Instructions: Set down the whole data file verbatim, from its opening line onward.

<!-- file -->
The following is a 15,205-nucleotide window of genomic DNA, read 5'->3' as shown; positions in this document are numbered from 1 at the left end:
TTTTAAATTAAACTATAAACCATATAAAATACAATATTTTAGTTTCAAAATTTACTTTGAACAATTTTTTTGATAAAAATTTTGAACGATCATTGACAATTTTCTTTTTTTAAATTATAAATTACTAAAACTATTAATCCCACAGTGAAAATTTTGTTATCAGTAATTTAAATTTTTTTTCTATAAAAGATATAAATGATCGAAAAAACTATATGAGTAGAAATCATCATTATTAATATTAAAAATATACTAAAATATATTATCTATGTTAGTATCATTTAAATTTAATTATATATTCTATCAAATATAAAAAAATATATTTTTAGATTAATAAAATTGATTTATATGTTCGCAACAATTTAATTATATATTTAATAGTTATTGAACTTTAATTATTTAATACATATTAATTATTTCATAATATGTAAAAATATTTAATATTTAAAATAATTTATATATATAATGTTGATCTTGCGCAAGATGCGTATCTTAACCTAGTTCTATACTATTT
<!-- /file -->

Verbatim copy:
The following is a 15,205-nucleotide window of genomic DNA, read 5'->3' as shown; positions in this document are numbered from 1 at the left end:
TTTTAAATTAAACTATAAACCATATAAAATACAATATTTTAGTTTCAAAATTTACTTTGAACAATTTTTTTGATAAAAATTTTGAACGATCATTGACAATTTTCTTTTTTTAAATTATAAATTACTAAAACTATTAATCCCACAGTGAAAATTTTGTTATCAGTAATTTAAATTTTTTTTCTATAAAAGATATAAATGATCGAAAAAACTATATGAGTAGAAATCATCATTATTAATATTAAAAATATACTAAAATATATTATCTATGTTAGTATCATTTAAATTTAATTATATATTCTATCAAATATAAAAAAATATATTTTTAGATTAATAAAATTGATTTATATGTTCGCAACAATTTAATTATATATTTAATAGTTATTGAACTTTAATTATTTAATACATATTAATTATTTCATAATATGTAAAAATATTTAATATTTAAAATAATTTATATATATAATGTTGATCTTGCGCAAGATGCGTATCTTAACCTAGTTCTATACTATTT